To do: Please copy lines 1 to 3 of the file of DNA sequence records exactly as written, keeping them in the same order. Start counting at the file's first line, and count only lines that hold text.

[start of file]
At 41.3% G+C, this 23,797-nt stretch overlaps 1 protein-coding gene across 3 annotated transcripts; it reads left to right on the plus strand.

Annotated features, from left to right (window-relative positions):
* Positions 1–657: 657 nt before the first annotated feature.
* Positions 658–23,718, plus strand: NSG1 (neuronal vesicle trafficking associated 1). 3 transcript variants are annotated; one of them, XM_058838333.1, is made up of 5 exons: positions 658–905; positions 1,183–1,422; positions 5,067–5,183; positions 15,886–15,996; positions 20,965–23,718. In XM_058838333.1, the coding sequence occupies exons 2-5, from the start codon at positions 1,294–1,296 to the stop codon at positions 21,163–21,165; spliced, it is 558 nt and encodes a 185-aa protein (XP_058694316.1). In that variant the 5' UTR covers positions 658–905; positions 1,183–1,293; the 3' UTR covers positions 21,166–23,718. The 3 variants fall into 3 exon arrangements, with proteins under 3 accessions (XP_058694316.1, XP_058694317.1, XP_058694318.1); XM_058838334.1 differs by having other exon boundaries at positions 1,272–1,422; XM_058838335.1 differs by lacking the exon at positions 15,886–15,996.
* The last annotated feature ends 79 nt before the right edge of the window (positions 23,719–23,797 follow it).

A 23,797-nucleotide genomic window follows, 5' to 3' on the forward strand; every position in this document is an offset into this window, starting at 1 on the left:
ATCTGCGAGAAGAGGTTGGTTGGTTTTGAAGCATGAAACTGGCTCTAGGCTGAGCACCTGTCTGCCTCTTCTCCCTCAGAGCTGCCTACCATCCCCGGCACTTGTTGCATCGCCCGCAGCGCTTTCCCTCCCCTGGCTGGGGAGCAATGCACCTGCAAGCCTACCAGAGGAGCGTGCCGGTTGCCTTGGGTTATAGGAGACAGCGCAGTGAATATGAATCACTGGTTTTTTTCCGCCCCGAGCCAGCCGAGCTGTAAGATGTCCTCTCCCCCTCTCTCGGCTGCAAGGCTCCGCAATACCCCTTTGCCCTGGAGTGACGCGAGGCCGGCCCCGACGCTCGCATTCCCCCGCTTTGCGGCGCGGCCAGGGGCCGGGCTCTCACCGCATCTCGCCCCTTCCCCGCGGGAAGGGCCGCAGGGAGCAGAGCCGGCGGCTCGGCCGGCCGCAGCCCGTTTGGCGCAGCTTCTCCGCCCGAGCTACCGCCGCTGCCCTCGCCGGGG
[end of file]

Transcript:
At 41.3% G+C, this 23,797-nt stretch overlaps 1 protein-coding gene across 3 annotated transcripts; it reads left to right on the plus strand.

Annotated features, from left to right (window-relative positions):
* Positions 1–657: 657 nt before the first annotated feature.